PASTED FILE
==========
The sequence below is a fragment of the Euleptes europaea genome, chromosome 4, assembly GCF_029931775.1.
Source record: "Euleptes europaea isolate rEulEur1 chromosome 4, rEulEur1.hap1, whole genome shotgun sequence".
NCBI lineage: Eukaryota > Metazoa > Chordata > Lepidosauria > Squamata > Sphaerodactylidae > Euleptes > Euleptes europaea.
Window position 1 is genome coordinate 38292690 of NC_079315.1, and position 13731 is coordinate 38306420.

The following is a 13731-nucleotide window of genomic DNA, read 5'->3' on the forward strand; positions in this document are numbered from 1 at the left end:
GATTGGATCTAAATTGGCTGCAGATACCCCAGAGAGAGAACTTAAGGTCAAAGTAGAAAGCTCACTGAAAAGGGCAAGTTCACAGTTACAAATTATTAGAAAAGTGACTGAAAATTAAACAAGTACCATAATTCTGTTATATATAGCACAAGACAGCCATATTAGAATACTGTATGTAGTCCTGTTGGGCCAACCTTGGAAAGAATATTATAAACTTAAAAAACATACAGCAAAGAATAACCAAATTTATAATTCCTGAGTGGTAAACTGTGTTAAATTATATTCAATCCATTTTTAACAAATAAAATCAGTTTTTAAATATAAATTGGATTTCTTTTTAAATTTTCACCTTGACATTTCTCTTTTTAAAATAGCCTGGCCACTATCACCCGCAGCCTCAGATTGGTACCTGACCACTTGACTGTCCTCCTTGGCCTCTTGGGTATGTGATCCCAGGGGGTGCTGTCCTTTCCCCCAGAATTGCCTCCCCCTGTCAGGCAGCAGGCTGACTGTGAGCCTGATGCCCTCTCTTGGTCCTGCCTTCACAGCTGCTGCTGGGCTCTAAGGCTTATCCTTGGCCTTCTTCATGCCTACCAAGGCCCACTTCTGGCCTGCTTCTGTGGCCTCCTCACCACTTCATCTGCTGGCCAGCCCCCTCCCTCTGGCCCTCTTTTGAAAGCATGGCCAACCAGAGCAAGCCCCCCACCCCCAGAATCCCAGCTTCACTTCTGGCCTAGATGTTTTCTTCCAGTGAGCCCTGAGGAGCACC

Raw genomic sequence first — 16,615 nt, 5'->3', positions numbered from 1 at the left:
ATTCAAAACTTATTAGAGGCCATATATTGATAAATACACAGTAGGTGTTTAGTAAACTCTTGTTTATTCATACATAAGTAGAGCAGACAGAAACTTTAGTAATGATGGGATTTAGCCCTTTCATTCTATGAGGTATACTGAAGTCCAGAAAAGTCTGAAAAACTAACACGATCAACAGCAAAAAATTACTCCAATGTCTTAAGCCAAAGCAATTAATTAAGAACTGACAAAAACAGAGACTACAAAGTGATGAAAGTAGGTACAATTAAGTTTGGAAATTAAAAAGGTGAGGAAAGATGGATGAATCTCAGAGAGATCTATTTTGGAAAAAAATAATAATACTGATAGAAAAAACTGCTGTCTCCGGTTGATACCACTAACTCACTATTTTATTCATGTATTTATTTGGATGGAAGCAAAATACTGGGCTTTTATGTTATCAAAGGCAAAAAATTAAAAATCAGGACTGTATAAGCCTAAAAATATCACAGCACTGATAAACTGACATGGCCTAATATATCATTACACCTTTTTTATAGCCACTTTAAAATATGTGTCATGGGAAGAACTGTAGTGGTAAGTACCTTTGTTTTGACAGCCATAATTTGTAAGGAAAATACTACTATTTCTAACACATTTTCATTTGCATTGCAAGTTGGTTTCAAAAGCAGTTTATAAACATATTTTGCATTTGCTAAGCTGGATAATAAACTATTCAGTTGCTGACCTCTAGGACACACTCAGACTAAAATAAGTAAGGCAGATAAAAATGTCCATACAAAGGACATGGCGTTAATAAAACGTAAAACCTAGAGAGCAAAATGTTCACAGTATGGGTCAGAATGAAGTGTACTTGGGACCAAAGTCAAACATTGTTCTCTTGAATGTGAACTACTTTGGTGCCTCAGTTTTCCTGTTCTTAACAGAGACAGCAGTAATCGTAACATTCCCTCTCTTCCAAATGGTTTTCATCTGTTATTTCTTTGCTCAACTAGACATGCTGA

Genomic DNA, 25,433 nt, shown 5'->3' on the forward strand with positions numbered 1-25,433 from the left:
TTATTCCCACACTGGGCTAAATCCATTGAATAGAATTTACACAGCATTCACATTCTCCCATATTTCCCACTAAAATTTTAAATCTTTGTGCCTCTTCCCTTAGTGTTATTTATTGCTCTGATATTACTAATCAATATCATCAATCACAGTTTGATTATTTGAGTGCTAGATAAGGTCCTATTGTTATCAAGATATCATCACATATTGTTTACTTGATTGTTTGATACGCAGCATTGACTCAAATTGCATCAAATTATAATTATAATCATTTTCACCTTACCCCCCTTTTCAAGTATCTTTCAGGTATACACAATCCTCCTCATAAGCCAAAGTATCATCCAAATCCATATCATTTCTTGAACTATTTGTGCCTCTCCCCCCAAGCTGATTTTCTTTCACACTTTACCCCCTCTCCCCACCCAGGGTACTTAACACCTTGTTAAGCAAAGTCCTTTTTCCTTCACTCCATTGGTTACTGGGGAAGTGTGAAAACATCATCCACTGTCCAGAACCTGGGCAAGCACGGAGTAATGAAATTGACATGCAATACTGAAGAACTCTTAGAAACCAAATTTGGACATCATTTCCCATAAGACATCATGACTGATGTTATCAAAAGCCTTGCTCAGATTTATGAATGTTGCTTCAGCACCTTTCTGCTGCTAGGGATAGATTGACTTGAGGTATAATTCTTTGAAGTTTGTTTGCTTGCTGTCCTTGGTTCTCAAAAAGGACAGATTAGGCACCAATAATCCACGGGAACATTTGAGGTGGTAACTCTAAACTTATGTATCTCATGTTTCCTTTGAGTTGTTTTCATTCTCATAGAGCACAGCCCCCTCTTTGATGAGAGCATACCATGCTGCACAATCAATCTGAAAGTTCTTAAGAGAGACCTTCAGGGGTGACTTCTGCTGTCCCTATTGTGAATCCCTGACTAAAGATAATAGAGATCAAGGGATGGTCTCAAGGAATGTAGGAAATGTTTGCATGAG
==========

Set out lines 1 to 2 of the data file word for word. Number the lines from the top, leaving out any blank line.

The sequence below is a fragment of the Euleptes europaea genome, chromosome 4, assembly GCF_029931775.1.
Source record: "Euleptes europaea isolate rEulEur1 chromosome 4, rEulEur1.hap1, whole genome shotgun sequence".